Our coronavirus coverage is free for the first 24 hours. Find the latest information at Please consider subscribing or donating.

  1. Archive

Far-right party to take office in Austria today

President Thomas Klestil appeared set Wednesday to give the far right a share of national power, despite threatened diplomatic sanctions by the United States and European governments.

Klestil told an Austrian magazine that as much as he might prefer to keep Joerg Haider's Freedom Party out of the Cabinet, he cannot ignore October's national election results.

"If I were to swear in this government, I would not do it out of personal conviction, because I fear that Austria would suffer internationally," he said in an interview to be published in today's editions of the magazine News.

But he added: "In a democracy, a parliamentary majority has to be respected."

Haider, who has said he will remain governor of Austria's Carinthia province rather than take a Cabinet post, led his Freedom Party to second place in the elections.

No party won an outright majority, and Haider built his appeal on public cynicism as the ruling coalition of Social Democrats and the conservative Austrian People's Party tried desperately to hold onto power. If an election were called today, Haider's party might take first place with 33 percent, according to a poll this week.

Klestil met Wednesday with Haider and Wolfgang Schuessel, head of the People's Party, to hear their proposed coalition government's program. After the meeting, Haider said Klestil liked what he heard but asked for some amendments.

Klestil's office reportedly said later that Schuessel and Haider would sign a "declaration of values of European democracy" today. The new government was expected to be approved after the signing.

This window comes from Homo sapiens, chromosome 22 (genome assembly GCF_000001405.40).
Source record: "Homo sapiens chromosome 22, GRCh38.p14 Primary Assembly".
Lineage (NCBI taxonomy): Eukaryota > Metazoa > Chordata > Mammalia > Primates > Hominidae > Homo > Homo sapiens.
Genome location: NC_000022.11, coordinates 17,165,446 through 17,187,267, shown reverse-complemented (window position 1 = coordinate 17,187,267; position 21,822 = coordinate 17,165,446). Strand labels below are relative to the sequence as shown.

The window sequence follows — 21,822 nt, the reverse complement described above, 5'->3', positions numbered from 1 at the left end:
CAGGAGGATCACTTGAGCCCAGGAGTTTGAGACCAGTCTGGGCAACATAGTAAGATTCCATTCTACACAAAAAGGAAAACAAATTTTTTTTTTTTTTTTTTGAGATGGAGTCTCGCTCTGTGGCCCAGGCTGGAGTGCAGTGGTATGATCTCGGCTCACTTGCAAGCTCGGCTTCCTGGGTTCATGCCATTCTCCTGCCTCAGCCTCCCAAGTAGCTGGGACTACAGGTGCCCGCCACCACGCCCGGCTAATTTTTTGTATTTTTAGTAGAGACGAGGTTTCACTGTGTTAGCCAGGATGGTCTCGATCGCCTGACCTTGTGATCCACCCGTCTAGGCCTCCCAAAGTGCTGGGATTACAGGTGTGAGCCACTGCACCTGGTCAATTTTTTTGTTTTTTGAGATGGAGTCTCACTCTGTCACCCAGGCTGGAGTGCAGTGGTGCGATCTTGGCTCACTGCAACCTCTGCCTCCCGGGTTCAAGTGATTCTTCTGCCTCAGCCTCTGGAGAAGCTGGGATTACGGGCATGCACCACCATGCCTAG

The signing of such a declaration seemed aimed at heading off international criticism, including from Austria's partners in the European Union and the United States. Within Austria, about 10,000 people rallied Wednesday night in front of the People's Party headquarters in Vienna to protest its deal with Haider.

Schuessel, who is Austria's foreign minister, is expected to lead the new government as chancellor. Haider said Wednesday that one of his party members will become finance minister.

Schuessel's party is expected to control the Foreign, Economics, Agriculture and Education ministries, and perhaps most significant, the Interior Ministry, which controls immigration policy.

By keeping that out of the Freedom Party's direct control, Schuessel may allay some fears that Austria will impose severe restrictions on immigration. Last weekend, Haider claimed the coalition would effectively freeze immigration, except for migrant workers allowed in during peak tourist season.

The Freedom Party hopes to take charge of the Defense and Justice ministries, as well as social affairs and a new ministry responsible for infrastructure.

Foreign criticism of Austria continued Wednesday.

Israel said it would recall its ambassador to Vienna if Haider's party joins the Austrian government. Israeli Prime Minister Ehud Barak, in announcing contacts with European leaders to coordinate possible sanctions, called on the "entire free world" to oppose Haider's rise to power.

"We cannot accept, at the beginning of the 21st century, a government that would include a man with Haider's almost neo-Nazi positions," Barak said. "This is an extreme right that's very dangerous for democracy in Europe. Only a strong popular reaction can make this clear to Austria."

In Germany, politicians and Jewish community leaders expressed alarm at the prospect of Haider and his party occupying any place in power in a country that has yet to fully come to grips with its relationship with Nazi Germany.

"Haider's strategy is clear _ he wants to be chancellor," German Foreign Minister Joschka Fischer said in Berlin, worrying aloud that the Austrian far-right leader's rise could galvanize extremists throughout Europe.

German officials have vowed support for political sanctions against Austria, even though it is a neighbor and fellow European Union member. Chancellor Gerhard Schroeder's chief foreign policy adviser, Michael Steiner, said no Austrian government official would be welcome in the other 14 capitals of the EU.